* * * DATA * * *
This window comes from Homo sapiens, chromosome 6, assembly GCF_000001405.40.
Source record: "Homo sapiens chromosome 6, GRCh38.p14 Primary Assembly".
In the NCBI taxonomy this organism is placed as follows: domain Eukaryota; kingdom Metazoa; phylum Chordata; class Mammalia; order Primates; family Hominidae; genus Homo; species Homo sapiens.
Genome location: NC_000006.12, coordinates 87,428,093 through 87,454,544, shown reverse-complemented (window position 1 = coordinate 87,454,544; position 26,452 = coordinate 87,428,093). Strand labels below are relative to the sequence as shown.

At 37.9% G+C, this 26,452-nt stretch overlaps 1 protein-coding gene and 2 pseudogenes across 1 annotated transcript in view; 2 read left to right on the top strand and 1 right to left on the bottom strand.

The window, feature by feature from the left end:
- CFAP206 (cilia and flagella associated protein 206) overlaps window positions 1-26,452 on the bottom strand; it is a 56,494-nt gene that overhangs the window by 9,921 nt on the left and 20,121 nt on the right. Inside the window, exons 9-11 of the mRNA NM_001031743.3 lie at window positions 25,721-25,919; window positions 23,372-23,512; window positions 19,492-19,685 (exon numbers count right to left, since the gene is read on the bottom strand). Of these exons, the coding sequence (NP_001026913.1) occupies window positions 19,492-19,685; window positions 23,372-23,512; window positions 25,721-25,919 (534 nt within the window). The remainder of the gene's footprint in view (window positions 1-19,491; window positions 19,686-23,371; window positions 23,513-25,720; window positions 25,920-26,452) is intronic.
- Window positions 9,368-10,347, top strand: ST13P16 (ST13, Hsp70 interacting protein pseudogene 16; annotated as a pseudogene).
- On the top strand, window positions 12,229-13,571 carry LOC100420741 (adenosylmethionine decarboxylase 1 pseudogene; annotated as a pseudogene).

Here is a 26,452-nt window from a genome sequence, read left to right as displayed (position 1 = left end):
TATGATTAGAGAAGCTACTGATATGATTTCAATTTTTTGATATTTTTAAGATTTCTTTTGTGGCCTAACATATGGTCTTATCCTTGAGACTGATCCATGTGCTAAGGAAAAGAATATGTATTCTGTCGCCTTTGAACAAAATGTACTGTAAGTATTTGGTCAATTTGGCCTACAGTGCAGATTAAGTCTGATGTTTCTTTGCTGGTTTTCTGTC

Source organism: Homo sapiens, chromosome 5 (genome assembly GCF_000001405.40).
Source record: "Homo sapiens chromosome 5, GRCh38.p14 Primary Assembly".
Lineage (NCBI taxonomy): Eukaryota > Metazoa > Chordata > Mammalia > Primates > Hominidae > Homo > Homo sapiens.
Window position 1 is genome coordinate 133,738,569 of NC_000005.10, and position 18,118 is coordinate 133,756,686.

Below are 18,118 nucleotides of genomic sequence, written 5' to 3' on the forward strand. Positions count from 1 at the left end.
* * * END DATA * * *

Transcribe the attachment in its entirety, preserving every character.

This window comes from Homo sapiens, chromosome 6, assembly GCF_000001405.40.
Source record: "Homo sapiens chromosome 6, GRCh38.p14 Primary Assembly".
In the NCBI taxonomy this organism is placed as follows: domain Eukaryota; kingdom Metazoa; phylum Chordata; class Mammalia; order Primates; family Hominidae; genus Homo; species Homo sapiens.
Genome location: NC_000006.12, coordinates 87,428,093 through 87,454,544, shown reverse-complemented (window position 1 = coordinate 87,454,544; position 26,452 = coordinate 87,428,093). Strand labels below are relative to the sequence as shown.

At 37.9% G+C, this 26,452-nt stretch overlaps 1 protein-coding gene and 2 pseudogenes across 1 annotated transcript in view; 2 read left to right on the top strand and 1 right to left on the bottom strand.

The window, feature by feature from the left end:
- CFAP206 (cilia and flagella associated protein 206) overlaps window positions 1-26,452 on the bottom strand; it is a 56,494-nt gene that overhangs the window by 9,921 nt on the left and 20,121 nt on the right. Inside the window, exons 9-11 of the mRNA NM_001031743.3 lie at window positions 25,721-25,919; window positions 23,372-23,512; window positions 19,492-19,685 (exon numbers count right to left, since the gene is read on the bottom strand). Of these exons, the coding sequence (NP_001026913.1) occupies window positions 19,492-19,685; window positions 23,372-23,512; window positions 25,721-25,919 (534 nt within the window). The remainder of the gene's footprint in view (window positions 1-19,491; window positions 19,686-23,371; window positions 23,513-25,720; window positions 25,920-26,452) is intronic.
- Window positions 9,368-10,347, top strand: ST13P16 (ST13, Hsp70 interacting protein pseudogene 16; annotated as a pseudogene).
- On the top strand, window positions 12,229-13,571 carry LOC100420741 (adenosylmethionine decarboxylase 1 pseudogene; annotated as a pseudogene).

Here is a 26,452-nt window from a genome sequence, read left to right as displayed (position 1 = left end):
TATGATTAGAGAAGCTACTGATATGATTTCAATTTTTTGATATTTTTAAGATTTCTTTTGTGGCCTAACATATGGTCTTATCCTTGAGACTGATCCATGTGCTAAGGAAAAGAATATGTATTCTGTCGCCTTTGAACAAAATGTACTGTAAGTATTTGGTCAATTTGGCCTACAGTGCAGATTAAGTCTGATGTTTCTTTGCTGGTTTTCTGTC

Source organism: Homo sapiens, chromosome 5 (genome assembly GCF_000001405.40).
Source record: "Homo sapiens chromosome 5, GRCh38.p14 Primary Assembly".
Lineage (NCBI taxonomy): Eukaryota > Metazoa > Chordata > Mammalia > Primates > Hominidae > Homo > Homo sapiens.
Window position 1 is genome coordinate 133,738,569 of NC_000005.10, and position 18,118 is coordinate 133,756,686.

Below are 18,118 nucleotides of genomic sequence, written 5' to 3' on the forward strand. Positions count from 1 at the left end.